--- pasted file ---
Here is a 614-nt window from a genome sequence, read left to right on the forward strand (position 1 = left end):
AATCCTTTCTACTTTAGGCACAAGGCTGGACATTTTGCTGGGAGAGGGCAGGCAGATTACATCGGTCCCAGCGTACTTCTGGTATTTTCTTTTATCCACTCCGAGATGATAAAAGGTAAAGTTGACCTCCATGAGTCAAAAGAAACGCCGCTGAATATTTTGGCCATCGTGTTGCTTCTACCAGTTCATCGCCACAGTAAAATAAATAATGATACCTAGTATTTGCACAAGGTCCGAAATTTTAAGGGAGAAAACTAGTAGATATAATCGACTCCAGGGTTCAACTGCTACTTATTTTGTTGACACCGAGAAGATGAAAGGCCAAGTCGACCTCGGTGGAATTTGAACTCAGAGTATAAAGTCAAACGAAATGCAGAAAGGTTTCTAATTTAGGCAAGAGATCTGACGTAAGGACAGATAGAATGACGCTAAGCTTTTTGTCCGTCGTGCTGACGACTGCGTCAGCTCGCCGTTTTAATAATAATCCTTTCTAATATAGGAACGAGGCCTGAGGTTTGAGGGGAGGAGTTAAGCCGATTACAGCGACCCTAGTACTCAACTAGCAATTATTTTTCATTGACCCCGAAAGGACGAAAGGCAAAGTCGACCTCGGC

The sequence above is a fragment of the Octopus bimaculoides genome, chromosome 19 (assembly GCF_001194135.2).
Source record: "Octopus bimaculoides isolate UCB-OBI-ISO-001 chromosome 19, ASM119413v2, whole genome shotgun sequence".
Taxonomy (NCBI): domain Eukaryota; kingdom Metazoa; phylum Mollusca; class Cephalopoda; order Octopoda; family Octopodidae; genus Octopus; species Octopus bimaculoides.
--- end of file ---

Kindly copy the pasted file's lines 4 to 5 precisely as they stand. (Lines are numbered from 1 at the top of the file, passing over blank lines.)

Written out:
Source record: "Octopus bimaculoides isolate UCB-OBI-ISO-001 chromosome 19, ASM119413v2, whole genome shotgun sequence".
Taxonomy (NCBI): domain Eukaryota; kingdom Metazoa; phylum Mollusca; class Cephalopoda; order Octopoda; family Octopodidae; genus Octopus; species Octopus bimaculoides.